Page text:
so seemingly small,
to the whole universe
as tiny whispers
like the sounds
of butterfly wings,
and the clear voice
of the living truth.
Finding cookies that were yummy, healthy, and raw took awhile. For years, we made carob nut balls until one day the muse dropped by the kitchen and this recipe was born. We went crazy for the cookies and people just love them! The fact that they aren't cooked doesn't seem to make any difference - they have a delicious, light, moist, and slightly chewy texture. Since wheat, eggs, and sugar are not used, these cookies are a good choice to make for people who have allergies.
Carob-Sesame-Coconut Cookies are easy to prepare with the right equipment—a food processor, along with a blender or an electric coffee mill to grind up the sesame seeds and coconut to a powdery consistency that resembles flour. Finely grinding the sesame seed makes the nutrients more absorbable (See sidebar). We have made a chunkier version by putting all the ingredients in the food processor without pre-grinding, and they are delicious and unique.
Sometimes we put the cookies into our dehydrator with the temperature set to 100 degrees for about 20 minutes to warm them. Then they are almost like just-out-of-the-oven cookies, and we get the pleasure of having the aroma of "baking" cookies permeating the house. When we really want a comfort treat, we warm the cookies. You can make these cookies plain or with various toppings and frostings.
Carob-Sesame-Coconut Cookies with Walnuts
Ingredients (makes 18 cookies):1/2 cup sesame seeds
1 cup flaked coconut
3 tablespoons raw carob powder
3 Medjool dates
3 tablespoons agave nectar
1 tablespoon water
1/2 teaspoon vanilla extract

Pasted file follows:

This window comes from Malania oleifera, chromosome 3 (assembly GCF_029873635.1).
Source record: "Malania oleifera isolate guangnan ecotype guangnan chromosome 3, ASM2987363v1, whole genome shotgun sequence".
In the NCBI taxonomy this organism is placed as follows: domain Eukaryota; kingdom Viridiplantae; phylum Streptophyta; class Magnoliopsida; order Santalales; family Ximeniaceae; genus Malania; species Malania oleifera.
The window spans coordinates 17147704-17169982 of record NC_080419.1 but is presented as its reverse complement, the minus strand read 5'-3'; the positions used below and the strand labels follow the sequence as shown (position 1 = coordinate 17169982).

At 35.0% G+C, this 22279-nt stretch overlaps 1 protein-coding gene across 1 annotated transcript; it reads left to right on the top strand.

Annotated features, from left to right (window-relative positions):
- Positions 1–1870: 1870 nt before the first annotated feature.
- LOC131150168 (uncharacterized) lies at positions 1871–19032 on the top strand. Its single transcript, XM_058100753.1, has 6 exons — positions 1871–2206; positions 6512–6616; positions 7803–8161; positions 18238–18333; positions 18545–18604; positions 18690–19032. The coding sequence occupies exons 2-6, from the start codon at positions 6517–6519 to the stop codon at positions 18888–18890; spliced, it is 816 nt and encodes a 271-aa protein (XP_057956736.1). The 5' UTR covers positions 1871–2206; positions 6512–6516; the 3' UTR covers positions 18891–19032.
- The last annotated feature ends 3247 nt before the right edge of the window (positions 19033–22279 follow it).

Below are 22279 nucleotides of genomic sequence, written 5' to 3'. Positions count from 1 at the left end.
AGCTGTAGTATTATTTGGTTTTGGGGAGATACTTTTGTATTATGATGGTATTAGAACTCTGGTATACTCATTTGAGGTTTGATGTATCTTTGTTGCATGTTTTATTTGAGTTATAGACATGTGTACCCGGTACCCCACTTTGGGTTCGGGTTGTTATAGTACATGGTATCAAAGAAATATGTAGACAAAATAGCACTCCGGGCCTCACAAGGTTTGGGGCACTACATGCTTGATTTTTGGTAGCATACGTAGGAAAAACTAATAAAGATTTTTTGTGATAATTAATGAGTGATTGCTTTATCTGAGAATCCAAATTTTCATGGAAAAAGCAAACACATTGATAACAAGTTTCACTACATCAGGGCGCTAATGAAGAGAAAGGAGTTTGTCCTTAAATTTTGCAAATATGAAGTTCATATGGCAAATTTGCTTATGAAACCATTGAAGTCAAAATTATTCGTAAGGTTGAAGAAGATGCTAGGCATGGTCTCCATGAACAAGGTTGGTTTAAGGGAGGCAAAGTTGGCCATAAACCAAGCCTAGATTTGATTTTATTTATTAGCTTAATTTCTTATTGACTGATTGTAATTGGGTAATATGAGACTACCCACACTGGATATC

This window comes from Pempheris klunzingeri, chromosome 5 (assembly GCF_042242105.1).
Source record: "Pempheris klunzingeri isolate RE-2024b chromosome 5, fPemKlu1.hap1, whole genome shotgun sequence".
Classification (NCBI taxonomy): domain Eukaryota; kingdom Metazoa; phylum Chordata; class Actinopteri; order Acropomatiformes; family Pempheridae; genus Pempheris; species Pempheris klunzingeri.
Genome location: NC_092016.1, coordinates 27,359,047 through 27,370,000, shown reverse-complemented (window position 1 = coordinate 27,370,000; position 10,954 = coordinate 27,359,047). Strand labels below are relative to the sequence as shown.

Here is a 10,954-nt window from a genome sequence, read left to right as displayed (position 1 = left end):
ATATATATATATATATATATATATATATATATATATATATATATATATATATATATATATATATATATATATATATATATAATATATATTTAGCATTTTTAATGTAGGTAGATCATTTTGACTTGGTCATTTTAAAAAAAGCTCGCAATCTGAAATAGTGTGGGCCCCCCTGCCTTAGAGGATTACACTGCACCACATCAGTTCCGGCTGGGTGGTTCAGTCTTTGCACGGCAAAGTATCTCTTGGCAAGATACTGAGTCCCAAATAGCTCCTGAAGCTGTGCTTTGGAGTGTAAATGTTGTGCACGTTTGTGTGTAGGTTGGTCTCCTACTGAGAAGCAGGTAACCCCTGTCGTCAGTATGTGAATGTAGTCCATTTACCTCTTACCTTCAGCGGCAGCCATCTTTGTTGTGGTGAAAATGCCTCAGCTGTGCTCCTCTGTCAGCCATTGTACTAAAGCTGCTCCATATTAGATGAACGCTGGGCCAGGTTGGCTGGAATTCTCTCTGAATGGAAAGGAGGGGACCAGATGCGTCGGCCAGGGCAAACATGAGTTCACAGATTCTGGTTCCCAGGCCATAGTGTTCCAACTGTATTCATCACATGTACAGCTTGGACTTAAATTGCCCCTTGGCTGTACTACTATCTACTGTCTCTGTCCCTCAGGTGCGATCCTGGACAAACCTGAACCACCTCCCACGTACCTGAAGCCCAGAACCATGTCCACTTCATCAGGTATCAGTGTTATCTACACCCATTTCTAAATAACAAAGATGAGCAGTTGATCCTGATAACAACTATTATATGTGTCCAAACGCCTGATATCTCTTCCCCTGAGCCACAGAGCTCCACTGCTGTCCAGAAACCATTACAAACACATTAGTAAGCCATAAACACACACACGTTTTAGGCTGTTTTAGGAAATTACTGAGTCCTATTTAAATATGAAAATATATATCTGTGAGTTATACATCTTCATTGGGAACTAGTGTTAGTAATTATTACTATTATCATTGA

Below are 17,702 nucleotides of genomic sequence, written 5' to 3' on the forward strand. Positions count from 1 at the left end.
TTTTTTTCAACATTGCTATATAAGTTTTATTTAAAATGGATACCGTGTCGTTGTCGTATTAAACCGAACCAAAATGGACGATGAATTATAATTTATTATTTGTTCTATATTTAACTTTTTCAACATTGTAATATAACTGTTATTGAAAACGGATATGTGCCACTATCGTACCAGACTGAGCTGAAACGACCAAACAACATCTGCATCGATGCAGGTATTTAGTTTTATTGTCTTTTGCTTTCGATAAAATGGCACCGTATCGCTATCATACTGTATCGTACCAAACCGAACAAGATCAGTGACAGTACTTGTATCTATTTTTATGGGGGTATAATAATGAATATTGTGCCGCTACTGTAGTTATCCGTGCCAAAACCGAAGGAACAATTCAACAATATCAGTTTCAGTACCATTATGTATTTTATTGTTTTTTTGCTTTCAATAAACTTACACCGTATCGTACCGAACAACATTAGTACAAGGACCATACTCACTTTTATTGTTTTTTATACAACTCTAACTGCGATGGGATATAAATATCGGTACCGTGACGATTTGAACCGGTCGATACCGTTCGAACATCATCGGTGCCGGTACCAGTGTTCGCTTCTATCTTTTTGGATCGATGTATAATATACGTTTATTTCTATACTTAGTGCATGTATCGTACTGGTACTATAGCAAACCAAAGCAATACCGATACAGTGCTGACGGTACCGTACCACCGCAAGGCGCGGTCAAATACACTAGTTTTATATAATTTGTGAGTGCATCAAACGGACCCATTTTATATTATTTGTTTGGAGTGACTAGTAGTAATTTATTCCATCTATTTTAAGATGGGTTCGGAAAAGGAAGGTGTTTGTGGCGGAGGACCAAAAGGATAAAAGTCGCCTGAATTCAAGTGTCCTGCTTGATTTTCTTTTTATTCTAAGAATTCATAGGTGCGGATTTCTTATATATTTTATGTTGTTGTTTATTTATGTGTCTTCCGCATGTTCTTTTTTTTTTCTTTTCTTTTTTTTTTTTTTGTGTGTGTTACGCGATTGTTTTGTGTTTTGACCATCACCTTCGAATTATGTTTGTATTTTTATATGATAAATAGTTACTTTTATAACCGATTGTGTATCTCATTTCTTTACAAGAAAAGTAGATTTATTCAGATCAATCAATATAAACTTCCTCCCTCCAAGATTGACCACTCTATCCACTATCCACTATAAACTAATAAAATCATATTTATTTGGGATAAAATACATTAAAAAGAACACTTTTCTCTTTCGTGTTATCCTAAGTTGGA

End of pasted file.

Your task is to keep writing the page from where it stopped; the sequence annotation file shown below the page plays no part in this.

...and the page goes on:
1/4 teaspoon Himalayan or Celtic sea salt
walnut halves (or cashews, pecans, or almonds)
Directions:Grind sesame seeds in a blender or electric coffee mill until powdery, about 5 seconds. Transfer seed meal to food processor. Grind coconut until as finely ground as possible, about 10 seconds. Transfer to food processor.
Preparation time: About 10 minutes for the cookies
Remove pits from dates. Add to food processor. Add carob and salt. Mix all ingredients for about 10 seconds, then add agave and water while machine is running. Mix until dough begins to clump, about 10 seconds.
Remove cookie dough from processor, and place in bowl. Take about 1 tablespoon at a time to form each cookie. Squeeze and roll dough between palms until a round ball has formed. (Your hands become oily from the coconut oil). Place cookie balls onto a plate.
The cookie balls can be flattened by pressing with a fork. These will look like traditional baked cookies.
Top with frosting or press a walnut half (or cashew, pecan, or almond) on top of each cookie. If you don't want to put on frosting, or walnuts, they are delicious plain.
Coconut Cream Frosting
Ingredients:2 tablespoons Coconut Cream (from Tropical Traditions)
2 tablespoons unpasteurized, creamed honey.
or 1-2 tablespoons agave nectar
1/2 teaspoon vanilla extract
Directions:Mix coconut cream and honey or agave nectar with a spoon until totally creamy. Consistency should be similar to cake frosting - thick enough to stay in place. Put a small spoonful of frosting on top of each cookie and spread by making tiny circular movements.
Variations: Raspberry Topping
Here's how to make this saucy frosting! You could also put a whole raspberry on top.
Ingredients:1/4 cup raspberries (fresh or frozen)
1 tablespoon agave nectar
DirectionsPut raspberries in blender with agave (or honey), and blend until satiny smooth.
Seeds can be removed by pressing sauce through a strainer.
Place small dollop of berry sauce on top of each cookie.
More Cookie Variations!
Adaptations abound with this recipe! We have made the cookies with almonds (sprouted or dry), cashews, or macadamia nuts. We have deleted the carob powder for a more vanilla-like flavor, or used a little cocoa powder for a more chocolaty flavor. We've added any of the following to the mix: almond butter, raisins, shredded coconut, carob drops, or sliced bananas pressed lightly into the top of the cookies.
The cookies seem to come out delicious however they are prepared! It's a recipe that you can play around with and be as creative as you like. There's a version that I've been wanting to try for awhile (but keep forgetting!), and this is to use dried apricots (first soaked to soften), placed in the middle of two layers of the cookie dough and then flattened. It would be an Apricot Surprise Cookie!